February 26, 1996
"Shaking Up Social Security Options: Investment, Individual Accounts"
San Jose Mercury News
By Timothy Taylor
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TWENTY- and thirty-something workers are facing an ugly prospect from Social
Security. First, we pay taxes to support the present generation of retirees. Then,
we also pay taxes to build up a surplus in the trust fund - about $500 billion
has accumulated to date - to assure that Social Security keeps its promises to
retirees between about 2010 and 2025.
But after 2025, when we reach retirement age, the surplus in the trust fund
will be used up. Given the projected numbers of workers and retirees, our benefits
will end up being perhaps one-third lower than is now promised.
The painful task of saving Social Security means deciding how to close this
gap. One possibility is higher payroll taxes for workers and employers, either
now or in the future. There are also subtle ways of cutting Social Security benefits:
raising taxes on benefits, delaying the retirement age, or reducing the cost-of-living
Every four years, an Advisory Council on Social Security including academics,
pension experts, and representatives of business and labor is appointed by the
president. The report of the most recent Council, just released in draft form,
recommends a fair share of that familiar bitter medicine. But it also discusses
two options that many would find attractive even if the system wasn't faced with
financial distress: investing Social Security funds in the stock market, and setting
up individual Social Security accounts.
By law, Social Security trust funds have always been invested in U.S. Treasury
bonds. But while such bonds are very secure, they have paid over the decades only
about a 2 percent annual return (after adjusting for inflation), compared to average
real returns of 6 percent in the stock market.
If Social Security were to invest about 40 percent of its growing $500 billion
surplus into stocks, it would limit the system's exposure to additional risk from
investing in stocks, and close about one-third of the system's fiscal gap.
The main worry about investing trust funds in the market is whether Congress
can keep its mitts off. You can almost hear the heavy breathing as politicians
think about trying to require investment in what they consider a preferred industry
(high technology? cars?) or geographic area (inner cities? rural areas?), or forbidding
investment in certain companies (those with layoffs or union disputes?) or industries
The Advisory Council was in broad agreement that investing in the stock market
made sense as long as it was in broad mutual funds.
But the Council fragmented when it came to individual accounts. Some favored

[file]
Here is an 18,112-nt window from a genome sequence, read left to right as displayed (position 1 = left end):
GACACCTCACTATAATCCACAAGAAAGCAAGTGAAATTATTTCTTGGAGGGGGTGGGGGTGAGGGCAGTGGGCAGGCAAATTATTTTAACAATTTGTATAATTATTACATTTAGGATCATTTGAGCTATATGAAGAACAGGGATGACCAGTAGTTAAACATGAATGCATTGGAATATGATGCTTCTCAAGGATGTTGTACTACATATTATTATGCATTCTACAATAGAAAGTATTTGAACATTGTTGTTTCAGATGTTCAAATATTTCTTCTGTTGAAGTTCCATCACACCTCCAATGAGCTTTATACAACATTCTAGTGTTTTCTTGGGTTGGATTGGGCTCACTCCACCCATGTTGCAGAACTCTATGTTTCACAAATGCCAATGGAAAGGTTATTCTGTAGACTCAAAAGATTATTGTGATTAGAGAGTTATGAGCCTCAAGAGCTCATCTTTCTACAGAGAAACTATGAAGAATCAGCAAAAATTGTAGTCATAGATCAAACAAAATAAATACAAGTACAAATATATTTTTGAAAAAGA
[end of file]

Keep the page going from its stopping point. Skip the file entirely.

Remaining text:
continuing with the present system. Some favored a plan converting all of Social
Security into individual retirement accounts, which could be invested in stocks
or bonds. Some favored a compromise where people would receive a basic payment
from Social Security, but would also save up other funds in an individual account
for a supplementary payment.
The argument for individual accounts is that they would emphasize personal
responsibility; in fact, they would be a legal requirement that everyone save
for old age. Moreover, people might be willing to pay higher Social Security taxes
now if they knew that the money was headed for a personal account, rather than
being paid out to others.
However, an individualized system wouldn't escape political infighting. Congress
will surely try to micromanage how people can invest their individual accounts.
There would be disputes over whether the money in an individual Social Security
account was locked up until retirement, or whether it could be withdrawn for a
house down-payment, college tuition, medical expenses, a legal settlement, in
a lump sum at age 62, and so on and so on.
Individualized accounts would also mean the end of redistribution within Social
Security, from those with higher incomes to those with lower incomes. It would
conclude a social compact between generations that has been popular and workable
for 60 years.
But perhaps the most intractable problem with individual accounts involves
financing the transition to such a system. Remember, those in their 20s and 30s
are already paying both for present retirees and to build up a trust fund surplus
that they won't get to use. If their Social Security taxes started going into
individual accounts, then who will pay the $3-4 trillion which has been promised
to present and future retirees who paid Social Security taxes all their own lives?
My own guess, for what it's worth, is that a fully individual retirement system
will prove insurmountable, because of political resistance and financial obstacles.
But once the 1996 elections are past, and politicians return to planet Earth,
I expect a serious legislative push to combine basic Social Security with supplementary
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